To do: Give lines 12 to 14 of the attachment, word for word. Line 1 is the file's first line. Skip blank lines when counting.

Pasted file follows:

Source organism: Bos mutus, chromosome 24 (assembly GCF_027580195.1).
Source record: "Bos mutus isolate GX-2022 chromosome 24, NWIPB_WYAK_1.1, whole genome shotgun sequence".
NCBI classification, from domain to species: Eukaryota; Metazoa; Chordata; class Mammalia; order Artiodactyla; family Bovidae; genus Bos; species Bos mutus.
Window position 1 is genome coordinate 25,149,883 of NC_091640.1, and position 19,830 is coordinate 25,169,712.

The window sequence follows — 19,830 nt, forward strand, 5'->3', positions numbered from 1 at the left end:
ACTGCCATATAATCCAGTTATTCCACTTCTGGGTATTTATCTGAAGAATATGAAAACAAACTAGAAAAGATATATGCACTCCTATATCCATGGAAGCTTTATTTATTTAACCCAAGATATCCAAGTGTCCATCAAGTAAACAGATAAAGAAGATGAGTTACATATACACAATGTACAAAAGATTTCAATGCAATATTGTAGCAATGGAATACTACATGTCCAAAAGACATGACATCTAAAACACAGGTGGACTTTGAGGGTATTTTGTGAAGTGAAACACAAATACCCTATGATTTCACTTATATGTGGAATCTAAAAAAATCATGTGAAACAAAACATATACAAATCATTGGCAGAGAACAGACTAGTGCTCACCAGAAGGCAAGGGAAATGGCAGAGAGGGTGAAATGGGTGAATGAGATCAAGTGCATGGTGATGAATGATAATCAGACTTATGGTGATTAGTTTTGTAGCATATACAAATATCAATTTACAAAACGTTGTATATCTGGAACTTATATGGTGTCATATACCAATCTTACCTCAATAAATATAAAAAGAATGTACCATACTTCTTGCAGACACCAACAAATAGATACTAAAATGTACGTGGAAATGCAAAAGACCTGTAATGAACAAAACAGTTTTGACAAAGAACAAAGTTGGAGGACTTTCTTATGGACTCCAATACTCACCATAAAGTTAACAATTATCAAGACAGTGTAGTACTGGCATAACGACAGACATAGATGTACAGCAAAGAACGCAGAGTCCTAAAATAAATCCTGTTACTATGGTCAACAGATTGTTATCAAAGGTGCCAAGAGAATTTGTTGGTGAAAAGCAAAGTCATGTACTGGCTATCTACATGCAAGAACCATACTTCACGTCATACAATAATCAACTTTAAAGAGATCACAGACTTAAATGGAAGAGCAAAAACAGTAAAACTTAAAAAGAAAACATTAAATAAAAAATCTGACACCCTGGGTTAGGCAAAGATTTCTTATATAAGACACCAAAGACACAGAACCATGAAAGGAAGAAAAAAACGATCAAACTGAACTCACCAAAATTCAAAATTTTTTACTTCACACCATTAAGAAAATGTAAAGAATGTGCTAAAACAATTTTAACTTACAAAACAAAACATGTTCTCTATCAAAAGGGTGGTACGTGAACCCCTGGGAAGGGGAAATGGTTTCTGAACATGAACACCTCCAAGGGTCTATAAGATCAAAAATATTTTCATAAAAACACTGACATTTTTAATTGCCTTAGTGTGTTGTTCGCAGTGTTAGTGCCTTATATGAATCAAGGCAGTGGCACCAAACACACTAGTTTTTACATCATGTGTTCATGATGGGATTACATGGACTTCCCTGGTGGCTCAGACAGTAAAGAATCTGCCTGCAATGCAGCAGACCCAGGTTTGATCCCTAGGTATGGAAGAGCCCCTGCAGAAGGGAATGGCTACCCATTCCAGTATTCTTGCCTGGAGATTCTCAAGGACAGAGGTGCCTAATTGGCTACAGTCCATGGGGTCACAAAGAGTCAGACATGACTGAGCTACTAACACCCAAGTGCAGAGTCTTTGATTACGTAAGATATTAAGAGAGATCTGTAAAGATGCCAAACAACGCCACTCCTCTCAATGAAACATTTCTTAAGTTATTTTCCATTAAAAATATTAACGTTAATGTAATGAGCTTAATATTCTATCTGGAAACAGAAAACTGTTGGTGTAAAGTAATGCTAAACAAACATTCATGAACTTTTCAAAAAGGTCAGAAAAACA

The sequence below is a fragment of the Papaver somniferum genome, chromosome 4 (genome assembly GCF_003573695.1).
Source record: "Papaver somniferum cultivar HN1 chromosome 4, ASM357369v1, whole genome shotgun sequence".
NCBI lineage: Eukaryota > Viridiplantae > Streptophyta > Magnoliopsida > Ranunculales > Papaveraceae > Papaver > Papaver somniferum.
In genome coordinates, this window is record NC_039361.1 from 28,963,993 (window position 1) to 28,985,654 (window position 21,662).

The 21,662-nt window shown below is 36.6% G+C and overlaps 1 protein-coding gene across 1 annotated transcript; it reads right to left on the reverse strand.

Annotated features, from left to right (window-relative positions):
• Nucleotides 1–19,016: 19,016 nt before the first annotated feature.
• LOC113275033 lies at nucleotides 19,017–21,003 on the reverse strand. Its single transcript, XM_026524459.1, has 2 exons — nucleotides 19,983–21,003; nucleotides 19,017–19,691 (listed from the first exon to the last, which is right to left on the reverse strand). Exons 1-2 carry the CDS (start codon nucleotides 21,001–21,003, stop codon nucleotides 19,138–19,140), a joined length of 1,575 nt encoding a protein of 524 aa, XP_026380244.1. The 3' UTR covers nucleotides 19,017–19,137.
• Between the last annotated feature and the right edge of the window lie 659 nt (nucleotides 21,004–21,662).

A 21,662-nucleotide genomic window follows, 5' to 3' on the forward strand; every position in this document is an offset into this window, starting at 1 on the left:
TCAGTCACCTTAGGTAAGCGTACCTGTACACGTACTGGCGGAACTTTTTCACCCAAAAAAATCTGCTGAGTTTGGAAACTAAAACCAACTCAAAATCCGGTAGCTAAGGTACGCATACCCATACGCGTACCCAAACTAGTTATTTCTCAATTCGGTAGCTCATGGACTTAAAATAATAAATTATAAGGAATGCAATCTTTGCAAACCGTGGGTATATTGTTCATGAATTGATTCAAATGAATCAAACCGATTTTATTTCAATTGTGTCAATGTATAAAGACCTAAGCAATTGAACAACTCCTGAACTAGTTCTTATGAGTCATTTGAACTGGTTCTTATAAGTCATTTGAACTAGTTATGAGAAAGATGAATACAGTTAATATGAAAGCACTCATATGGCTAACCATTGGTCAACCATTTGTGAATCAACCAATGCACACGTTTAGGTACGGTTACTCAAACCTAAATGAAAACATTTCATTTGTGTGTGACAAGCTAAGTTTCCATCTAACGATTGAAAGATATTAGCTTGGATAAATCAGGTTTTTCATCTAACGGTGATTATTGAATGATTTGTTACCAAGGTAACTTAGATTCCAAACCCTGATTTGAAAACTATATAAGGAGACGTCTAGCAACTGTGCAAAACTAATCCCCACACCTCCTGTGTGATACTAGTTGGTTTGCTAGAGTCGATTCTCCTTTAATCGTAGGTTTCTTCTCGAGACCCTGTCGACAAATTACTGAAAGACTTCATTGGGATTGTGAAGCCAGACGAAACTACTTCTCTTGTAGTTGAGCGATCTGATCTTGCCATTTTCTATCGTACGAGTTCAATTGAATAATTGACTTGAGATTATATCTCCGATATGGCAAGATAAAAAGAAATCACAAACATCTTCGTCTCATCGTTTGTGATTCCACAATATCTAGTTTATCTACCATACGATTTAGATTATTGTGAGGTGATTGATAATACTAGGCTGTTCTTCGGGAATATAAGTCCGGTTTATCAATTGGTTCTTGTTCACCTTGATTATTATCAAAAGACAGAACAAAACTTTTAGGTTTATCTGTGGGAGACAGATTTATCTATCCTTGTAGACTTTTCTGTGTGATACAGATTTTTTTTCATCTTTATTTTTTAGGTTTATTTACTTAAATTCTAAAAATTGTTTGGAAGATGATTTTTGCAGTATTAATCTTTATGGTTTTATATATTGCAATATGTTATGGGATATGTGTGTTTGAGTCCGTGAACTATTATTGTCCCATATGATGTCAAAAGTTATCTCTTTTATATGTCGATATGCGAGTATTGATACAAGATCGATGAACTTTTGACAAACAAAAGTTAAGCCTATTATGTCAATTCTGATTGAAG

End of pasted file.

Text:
Annotated features, from left to right (window-relative positions):
• Nucleotides 1–19,016: 19,016 nt before the first annotated feature.
• LOC113275033 lies at nucleotides 19,017–21,003 on the reverse strand. Its single transcript, XM_026524459.1, has 2 exons — nucleotides 19,983–21,003; nucleotides 19,017–19,691 (listed from the first exon to the last, which is right to left on the reverse strand). Exons 1-2 carry the CDS (start codon nucleotides 21,001–21,003, stop codon nucleotides 19,138–19,140), a joined length of 1,575 nt encoding a protein of 524 aa, XP_026380244.1. The 3' UTR covers nucleotides 19,017–19,137.